In line with the New York Declaration on Forests 2020 target, 447 globally operating companies have made a total of 760 commitments to reducing deforestation impacts in their commodity supply chains (as of March 2017). In the past three years, such commitments, known as “No Deforestation, No Peat, No Exploitation” (NDPE) policies, have been adopted in Southeast Asia. Chain Reaction Research estimated that as of 2017, three-quarters of SE Asia’s palm oil trading-refinery companies have adopted NDPE procurement policies. A trickle-down effect to the main growers has also taken place in Malaysia and Indonesia, albeit modestly, where the larger domestic integrated company groups have adopted NDPE.
Unfortunately, the transformation of the domestic industry in Indonesia still lags behind international developments. In fact, the domestic palm oil market may well develop into a second-tier market, with far less stringent sustainability requirements. This would represent a leakage market for any palm oil grower, refiner and retailer wanting to avoid compliance with internationally accepted performance standards. Such a market would likely come at the expense of remaining natural forests and peatlands and/or communities who have not granted their consent to plantation development. Should such a market continue to exist, then international efforts to transform the industry towards better practice could easily be undone.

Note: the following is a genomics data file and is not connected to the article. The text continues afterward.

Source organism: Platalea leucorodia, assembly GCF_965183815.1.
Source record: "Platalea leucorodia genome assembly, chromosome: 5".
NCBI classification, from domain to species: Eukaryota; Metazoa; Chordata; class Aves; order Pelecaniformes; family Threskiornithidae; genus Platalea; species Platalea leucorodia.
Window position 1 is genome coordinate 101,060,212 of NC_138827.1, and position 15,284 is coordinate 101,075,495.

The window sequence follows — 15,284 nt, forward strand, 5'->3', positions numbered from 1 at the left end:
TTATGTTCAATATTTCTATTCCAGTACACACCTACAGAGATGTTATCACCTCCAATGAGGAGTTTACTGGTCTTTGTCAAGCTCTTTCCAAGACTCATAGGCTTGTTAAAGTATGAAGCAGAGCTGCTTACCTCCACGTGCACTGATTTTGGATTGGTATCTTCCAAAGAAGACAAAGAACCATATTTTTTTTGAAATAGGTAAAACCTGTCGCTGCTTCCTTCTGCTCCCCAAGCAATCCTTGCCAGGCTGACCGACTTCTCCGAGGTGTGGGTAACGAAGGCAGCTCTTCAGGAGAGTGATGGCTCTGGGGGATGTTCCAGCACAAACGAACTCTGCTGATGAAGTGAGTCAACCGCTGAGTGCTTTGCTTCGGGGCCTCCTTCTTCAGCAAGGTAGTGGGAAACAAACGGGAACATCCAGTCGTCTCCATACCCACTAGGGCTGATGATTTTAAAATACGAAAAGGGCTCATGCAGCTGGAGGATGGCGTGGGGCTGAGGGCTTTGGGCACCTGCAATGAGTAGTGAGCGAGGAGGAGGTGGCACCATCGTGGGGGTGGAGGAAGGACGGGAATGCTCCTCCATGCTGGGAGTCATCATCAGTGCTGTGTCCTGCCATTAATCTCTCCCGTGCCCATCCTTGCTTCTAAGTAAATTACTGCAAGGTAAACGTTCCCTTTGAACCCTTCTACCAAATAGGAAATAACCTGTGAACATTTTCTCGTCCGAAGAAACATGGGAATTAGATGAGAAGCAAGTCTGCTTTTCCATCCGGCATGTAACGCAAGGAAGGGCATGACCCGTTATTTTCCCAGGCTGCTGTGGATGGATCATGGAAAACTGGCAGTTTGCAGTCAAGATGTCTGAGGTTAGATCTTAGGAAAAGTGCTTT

The project and its engagement model follow a default approach that involves research (identify key decision-makers), engagement (dialogue) and advocacy (creation of leverage). The engagement process intends to make key decision-makers aware of the need to be more transparent, be more accountable and deliver more sustainability, and see them embrace those values. Failing direct dialogue and negotiation, it may be necessary to mobilize indirect decision-makers, including the media, to positively influence the key decision-makers.